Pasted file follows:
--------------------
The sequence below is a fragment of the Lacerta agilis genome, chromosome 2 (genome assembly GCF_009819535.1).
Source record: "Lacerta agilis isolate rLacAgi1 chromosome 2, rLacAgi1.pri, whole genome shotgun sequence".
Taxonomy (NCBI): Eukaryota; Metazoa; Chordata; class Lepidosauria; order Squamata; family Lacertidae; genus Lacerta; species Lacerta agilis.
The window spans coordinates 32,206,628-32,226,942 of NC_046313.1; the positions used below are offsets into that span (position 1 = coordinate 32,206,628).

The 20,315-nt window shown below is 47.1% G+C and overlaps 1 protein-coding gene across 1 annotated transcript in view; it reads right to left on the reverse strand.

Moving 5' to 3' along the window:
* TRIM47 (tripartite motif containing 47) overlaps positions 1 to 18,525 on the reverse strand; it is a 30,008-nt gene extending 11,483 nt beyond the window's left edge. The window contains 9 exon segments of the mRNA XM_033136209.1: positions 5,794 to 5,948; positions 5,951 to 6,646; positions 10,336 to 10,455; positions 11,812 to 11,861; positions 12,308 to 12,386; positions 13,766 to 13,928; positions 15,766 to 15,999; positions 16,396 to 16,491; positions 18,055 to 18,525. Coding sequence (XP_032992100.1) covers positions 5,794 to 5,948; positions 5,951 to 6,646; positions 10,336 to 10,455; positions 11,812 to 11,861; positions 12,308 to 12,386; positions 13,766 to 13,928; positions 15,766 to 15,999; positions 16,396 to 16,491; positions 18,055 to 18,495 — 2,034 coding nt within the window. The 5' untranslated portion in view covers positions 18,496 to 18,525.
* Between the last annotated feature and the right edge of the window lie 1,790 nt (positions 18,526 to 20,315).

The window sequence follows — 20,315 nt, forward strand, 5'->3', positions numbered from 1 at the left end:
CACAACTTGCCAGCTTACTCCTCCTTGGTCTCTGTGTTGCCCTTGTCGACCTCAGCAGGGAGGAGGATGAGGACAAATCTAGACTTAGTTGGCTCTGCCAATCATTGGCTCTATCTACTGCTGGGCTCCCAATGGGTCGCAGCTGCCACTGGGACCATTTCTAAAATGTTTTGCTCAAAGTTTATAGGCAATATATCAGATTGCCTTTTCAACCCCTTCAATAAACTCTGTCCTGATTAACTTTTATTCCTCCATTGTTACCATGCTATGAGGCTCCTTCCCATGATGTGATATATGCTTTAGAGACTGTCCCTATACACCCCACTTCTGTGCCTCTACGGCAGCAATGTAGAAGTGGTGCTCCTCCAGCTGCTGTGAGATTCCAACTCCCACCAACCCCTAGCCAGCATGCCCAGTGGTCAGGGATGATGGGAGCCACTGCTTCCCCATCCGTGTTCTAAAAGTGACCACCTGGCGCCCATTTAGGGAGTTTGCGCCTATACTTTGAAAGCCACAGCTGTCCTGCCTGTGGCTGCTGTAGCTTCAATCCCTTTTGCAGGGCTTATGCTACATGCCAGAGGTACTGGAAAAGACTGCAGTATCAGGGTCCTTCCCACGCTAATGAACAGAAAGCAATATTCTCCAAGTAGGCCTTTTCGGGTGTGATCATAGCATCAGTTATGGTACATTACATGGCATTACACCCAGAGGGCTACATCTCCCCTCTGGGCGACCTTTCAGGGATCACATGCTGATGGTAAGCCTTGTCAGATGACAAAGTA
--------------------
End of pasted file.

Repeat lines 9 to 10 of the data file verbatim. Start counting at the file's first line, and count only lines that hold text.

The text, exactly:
The window sequence follows — 20,315 nt, forward strand, 5'->3', positions numbered from 1 at the left end:
CACAACTTGCCAGCTTACTCCTCCTTGGTCTCTGTGTTGCCCTTGTCGACCTCAGCAGGGAGGAGGATGAGGACAAATCTAGACTTAGTTGGCTCTGCCAATCATTGGCTCTATCTACTGCTGGGCTCCCAATGGGTCGCAGCTGCCACTGGGACCATTTCTAAAATGTTTTGCTCAAAGTTTATAGGCAATATATCAGATTGCCTTTTCAACCCCTTCAATAAACTCTGTCCTGATTAACTTTTATTCCTCCATTGTTACCATGCTATGAGGCTCCTTCCCATGATGTGATATATGCTTTAGAGACTGTCCCTATACACCCCACTTCTGTGCCTCTACGGCAGCAATGTAGAAGTGGTGCTCCTCCAGCTGCTGTGAGATTCCAACTCCCACCAACCCCTAGCCAGCATGCCCAGTGGTCAGGGATGATGGGAGCCACTGCTTCCCCATCCGTGTTCTAAAAGTGACCACCTGGCGCCCATTTAGGGAGTTTGCGCCTATACTTTGAAAGCCACAGCTGTCCTGCCTGTGGCTGCTGTAGCTTCAATCCCTTTTGCAGGGCTTATGCTACATGCCAGAGGTACTGGAAAAGACTGCAGTATCAGGGTCCTTCCCACGCTAATGAACAGAAAGCAATATTCTCCAAGTAGGCCTTTTCGGGTGTGATCATAGCATCAGTTATGGTACATTACATGGCATTACACCCAGAGGGCTACATCTCCCCTCTGGGCGACCTTTCAGGGATCACATGCTGATGGTAAGCCTTGTCAGATGACAAAGTA